Eat More Fiber
Be more intentional about the food that you’re putting in your body, and that includes the amount of fiber in your diet. In general, you should be eating between 25 to 30 grams of fiber per day, so make sure that you pack it in during your eating window. This will help your stool be bulky enough to pass through your system.
High-fiber foods also have the added benefit of helping you feel fuller longer, so it’s a win-win to integrate these into your daily routine.
Drink More Water
Staying hydrated goes hand in hand with eating more fiber when it comes to passing healthy stools. If you are dehydrated, you will have a difficult time having bowel movements, and they may even be painful. Aim to drink 3 to 4 liters (or about 100 to 135 oz) of water per day.
Drinking enough water will also help prevent some of the hunger cues, tricking your body into thinking it’s full during your fasting windows.
Drink Some Coffee
Black coffee can also help you go to the bathroom, sometimes in as little as a few minutes from drinking! Just keep in mind that it should be black in order to not break fast. Some intermittent fasting plans will allow zero-calorie sweeteners, but others do not, as they can trigger a metabolic response in the body.
So How Does Intermittent Fasting Impact My Stool?
On its own, intermittent fasting will not impact your stool. It’s the changes you make as a result of the fast that can cause differences in the stool. Make sure you eat fiber and drink enough water to prevent getting constipated during intermittent fasting.
Does intermittent fasting always lead to changes in stool?
No, intermittent fasting itself does not directly impact your stool. However, the dietary adjustments and changes in nutrient intake that often accompany intermittent fasting can cause changes in bowel movements.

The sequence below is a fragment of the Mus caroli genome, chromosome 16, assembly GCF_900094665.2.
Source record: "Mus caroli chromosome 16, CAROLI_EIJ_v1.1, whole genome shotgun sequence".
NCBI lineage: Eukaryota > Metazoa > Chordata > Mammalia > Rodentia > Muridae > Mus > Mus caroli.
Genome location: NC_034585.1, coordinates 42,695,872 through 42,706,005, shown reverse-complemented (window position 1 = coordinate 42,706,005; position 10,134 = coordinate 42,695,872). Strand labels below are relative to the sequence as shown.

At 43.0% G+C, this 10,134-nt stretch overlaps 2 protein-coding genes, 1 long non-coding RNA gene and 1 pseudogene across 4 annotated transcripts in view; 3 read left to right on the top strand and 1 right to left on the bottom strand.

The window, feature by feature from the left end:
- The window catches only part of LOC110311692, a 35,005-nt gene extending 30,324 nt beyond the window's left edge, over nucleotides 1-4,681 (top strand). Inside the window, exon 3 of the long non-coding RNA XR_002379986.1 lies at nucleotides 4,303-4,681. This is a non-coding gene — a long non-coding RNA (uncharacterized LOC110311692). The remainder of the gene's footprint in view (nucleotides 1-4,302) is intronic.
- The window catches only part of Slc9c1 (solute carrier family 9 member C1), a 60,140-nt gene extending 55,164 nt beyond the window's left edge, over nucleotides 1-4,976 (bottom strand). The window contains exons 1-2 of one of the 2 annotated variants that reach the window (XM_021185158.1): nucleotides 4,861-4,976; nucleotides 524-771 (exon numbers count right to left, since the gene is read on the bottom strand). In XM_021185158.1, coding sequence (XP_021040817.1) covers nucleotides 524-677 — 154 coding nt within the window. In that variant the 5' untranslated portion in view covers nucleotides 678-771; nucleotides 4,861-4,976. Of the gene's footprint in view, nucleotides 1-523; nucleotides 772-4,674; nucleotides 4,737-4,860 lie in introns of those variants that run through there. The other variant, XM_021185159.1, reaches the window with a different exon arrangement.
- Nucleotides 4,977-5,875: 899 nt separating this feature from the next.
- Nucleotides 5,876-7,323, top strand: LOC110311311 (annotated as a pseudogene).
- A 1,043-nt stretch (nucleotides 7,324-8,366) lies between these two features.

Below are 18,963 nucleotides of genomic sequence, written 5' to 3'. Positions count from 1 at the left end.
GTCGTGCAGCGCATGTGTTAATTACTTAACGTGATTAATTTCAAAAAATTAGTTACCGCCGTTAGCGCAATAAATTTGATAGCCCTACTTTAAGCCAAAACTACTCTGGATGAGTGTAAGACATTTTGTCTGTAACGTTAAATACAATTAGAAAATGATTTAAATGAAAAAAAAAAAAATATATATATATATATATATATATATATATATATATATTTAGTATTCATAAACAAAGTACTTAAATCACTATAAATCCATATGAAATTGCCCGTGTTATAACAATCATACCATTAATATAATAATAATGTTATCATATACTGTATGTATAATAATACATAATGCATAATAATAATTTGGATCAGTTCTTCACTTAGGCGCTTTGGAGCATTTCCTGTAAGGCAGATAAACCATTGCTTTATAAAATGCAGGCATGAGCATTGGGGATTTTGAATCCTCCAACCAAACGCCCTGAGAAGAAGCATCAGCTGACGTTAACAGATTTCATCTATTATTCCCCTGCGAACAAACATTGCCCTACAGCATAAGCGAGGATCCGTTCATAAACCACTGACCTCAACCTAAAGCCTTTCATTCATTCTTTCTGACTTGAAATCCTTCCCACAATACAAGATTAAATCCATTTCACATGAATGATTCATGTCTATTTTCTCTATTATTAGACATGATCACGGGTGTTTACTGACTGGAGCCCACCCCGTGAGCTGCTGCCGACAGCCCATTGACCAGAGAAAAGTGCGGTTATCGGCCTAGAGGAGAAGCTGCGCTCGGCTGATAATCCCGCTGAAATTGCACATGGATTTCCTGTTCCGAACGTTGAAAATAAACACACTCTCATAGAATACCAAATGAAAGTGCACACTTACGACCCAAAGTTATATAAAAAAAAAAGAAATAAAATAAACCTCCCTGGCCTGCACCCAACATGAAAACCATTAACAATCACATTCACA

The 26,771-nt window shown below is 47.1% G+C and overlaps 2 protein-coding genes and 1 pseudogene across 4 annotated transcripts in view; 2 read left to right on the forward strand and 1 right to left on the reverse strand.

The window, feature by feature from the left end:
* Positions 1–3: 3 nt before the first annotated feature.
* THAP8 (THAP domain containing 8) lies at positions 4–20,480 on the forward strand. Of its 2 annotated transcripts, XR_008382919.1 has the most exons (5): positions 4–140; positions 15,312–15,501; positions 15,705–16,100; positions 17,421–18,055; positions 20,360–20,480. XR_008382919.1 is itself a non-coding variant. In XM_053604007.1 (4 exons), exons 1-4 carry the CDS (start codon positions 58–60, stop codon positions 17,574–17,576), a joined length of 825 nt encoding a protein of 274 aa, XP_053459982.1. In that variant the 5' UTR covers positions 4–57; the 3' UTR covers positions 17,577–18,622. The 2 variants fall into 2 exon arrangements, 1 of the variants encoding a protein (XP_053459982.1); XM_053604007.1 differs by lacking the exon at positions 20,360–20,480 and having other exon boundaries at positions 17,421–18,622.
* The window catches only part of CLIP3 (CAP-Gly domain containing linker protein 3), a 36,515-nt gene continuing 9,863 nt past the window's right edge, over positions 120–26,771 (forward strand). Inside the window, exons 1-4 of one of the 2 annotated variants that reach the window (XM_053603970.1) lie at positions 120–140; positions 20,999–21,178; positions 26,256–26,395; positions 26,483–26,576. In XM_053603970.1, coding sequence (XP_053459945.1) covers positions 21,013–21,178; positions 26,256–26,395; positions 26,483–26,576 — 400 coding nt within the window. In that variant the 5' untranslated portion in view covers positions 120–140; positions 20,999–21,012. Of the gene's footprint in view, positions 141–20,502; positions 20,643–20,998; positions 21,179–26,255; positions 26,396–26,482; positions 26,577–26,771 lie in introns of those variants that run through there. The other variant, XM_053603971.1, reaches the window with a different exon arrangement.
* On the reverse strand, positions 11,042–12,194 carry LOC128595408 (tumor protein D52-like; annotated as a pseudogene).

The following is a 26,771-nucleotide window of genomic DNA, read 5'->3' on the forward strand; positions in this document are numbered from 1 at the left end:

Why does intermittent fasting sometimes cause constipation?
Constipation during intermittent fasting can occur due to insufficient fiber and water intake. When calorie intake is reduced, it’s important to ensure you’re still getting enough fiber to maintain healthy stools.
Can intermittent fasting cause diarrhea?
While less common, intermittent fasting can occasionally lead to diarrhea. This is typically caused by factors such as medication taken on an empty stomach or the discovery of food intolerances, such as lactose intolerance.
Will I experience consistent constipation or diarrhea while intermittent fasting?
Consistent constipation or diarrhea should not be a regular occurrence during intermittent fasting. As your body adapts to the fasting schedule and you learn what works best for you, these issues should diminish.
How can I prevent changes in stool during intermittent fasting?
To avoid changes in stool, it is recommended to consume an adequate amount of fiber during your eating window. Aim for 25 to 30 grams of fiber per day. Additionally, staying hydrated by drinking enough water (3 to 4 liters per day) is important for maintaining healthy bowel movements. Avoiding triggers like medication on an empty stomach and uncovering any food intolerances can also help prevent diarrhea.